The 5 most haunted places in San Francisco

You ain’t afraid of no ghost, you say? You’re in luck, because San Francisco is teeming with paranormal activity. From the cells of Alcatraz to the under appreciated Haas-Lilienthal House, we’ve covered 49 miles of San Francisco’s most haunted locations. You won’t believe some of their stories.


5. Presidio Pet Cemetery
The Presidio Pet Cemetery dates back to the early 1950s, and is located directly below Doyle Drive. It is the final resting place for hundreds of animals owned by families that were stationed at the Presidio. According to the National Park Service, there are no official records for the site — meaning it probably sprung up from the families themselves, with authorization from one of the Presidio’s then commanding officers. Today, the cemetery is closed and animals are no longer allowed to be buried here. People have reported seeing ghostly figures, mostly animals and military officers, in the low fog while driving along McDowell Avenue. 


4. Curran Theatre
The Curran Theatre is located at 445 Geary Street in downtown San Francisco. It opened in February of 1922, and was named after its first owner, theatrical producer Homer Curran. Urban legend has it, within the first few years of the theatre’s opening, an employee was murdered in attempted box office robbery. Ever since, guests admiring themselves in the lobby’s mirror have reported seeing a ghostly ticket-taker behind them. Scary stuff.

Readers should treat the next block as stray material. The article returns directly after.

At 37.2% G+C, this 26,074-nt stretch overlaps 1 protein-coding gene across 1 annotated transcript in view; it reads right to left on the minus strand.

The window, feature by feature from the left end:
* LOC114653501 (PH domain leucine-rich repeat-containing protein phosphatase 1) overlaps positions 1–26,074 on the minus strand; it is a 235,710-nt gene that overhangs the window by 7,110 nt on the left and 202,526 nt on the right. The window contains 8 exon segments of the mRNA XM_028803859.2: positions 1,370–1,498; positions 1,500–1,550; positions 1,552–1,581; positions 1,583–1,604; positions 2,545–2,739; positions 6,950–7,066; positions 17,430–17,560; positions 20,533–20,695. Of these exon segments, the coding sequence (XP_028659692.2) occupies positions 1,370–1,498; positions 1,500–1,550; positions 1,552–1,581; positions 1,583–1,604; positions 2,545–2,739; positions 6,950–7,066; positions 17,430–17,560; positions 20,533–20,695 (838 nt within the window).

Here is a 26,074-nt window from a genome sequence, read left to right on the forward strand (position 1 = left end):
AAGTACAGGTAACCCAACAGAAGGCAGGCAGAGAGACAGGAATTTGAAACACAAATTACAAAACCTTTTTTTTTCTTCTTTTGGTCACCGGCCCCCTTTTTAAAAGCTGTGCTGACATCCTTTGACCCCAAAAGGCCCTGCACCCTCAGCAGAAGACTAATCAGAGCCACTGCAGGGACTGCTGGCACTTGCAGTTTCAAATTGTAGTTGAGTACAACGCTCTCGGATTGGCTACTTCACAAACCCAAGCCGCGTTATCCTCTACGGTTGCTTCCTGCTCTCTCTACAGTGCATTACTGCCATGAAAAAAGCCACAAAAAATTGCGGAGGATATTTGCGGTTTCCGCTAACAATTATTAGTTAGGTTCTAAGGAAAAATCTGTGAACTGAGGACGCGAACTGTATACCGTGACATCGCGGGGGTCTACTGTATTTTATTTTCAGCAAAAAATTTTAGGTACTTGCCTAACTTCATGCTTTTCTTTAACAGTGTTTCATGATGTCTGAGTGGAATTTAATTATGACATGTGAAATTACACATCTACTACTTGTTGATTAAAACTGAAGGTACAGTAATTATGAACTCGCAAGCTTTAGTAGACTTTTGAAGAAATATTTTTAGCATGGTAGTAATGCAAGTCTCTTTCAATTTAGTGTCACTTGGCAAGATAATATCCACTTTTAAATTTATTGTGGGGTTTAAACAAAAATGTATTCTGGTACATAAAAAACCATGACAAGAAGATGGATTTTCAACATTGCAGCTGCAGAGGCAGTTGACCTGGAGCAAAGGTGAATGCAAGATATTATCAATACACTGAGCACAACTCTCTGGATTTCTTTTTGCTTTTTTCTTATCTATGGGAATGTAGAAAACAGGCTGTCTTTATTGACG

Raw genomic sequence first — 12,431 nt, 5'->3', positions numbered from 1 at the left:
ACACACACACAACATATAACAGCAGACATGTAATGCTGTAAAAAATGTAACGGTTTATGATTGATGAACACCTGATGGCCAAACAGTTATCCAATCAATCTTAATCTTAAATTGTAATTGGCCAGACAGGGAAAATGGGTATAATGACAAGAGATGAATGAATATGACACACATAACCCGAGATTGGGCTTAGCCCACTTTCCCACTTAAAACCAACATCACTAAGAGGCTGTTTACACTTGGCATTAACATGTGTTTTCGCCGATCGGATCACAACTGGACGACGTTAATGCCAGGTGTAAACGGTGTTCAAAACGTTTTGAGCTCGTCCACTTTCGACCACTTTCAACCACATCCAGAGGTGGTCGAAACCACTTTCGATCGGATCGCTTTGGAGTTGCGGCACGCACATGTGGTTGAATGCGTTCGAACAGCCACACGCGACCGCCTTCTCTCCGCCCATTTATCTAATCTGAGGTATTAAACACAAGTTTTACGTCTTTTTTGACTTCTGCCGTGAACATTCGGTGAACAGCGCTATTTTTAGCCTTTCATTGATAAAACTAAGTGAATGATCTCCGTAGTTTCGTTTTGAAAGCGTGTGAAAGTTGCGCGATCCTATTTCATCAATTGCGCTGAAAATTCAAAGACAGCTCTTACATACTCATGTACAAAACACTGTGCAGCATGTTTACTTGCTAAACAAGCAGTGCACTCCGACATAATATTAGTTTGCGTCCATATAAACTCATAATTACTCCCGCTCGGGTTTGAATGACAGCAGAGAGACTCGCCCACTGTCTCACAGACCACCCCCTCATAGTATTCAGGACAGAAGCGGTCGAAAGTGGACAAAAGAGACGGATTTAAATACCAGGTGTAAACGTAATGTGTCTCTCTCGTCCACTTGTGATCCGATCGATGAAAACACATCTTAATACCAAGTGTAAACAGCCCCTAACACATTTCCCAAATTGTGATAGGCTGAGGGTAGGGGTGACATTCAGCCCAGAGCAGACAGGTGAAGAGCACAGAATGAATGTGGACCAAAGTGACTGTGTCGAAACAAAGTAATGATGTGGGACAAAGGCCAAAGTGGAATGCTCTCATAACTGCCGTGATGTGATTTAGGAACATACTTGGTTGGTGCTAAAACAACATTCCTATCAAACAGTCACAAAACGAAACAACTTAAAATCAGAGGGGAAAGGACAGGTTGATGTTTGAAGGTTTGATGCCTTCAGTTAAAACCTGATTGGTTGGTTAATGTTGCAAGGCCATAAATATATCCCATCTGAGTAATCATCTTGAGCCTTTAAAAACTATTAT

The Queen Anne Hotel. Photo: Wikipedia.
The Queen Anne Hotel. Photo: Wikipedia.

3. Alcatraz Island
Alcatraz Island has experienced unexplained paranormal phenomenon in its many years of operation. In 1868 a military prison opened on the Island, and it was converted into a federal prison in 1933. Alcatraz Federal Penetionary shuttered on March 21, 1963. Today, Alcatraz is a national landmark, managed by the National Park Service since 1972. Visitors and employees (especially during the popular night tour) have reported hearing phantom gunshots and chains rattling throughout the dark hallways and chambers of the famous prison. Unexplained voices, screams and crying have also been reported in the prison blocks. Alcatraz’s most haunted section, is located in the prison’s D-Block, where four out of 42 cells are purported to be haunted (cells 11, 12, 13, and 14-D, which is considered to be the most haunted cell, permanently 20 to 30 degrees colder than other parts of the prison).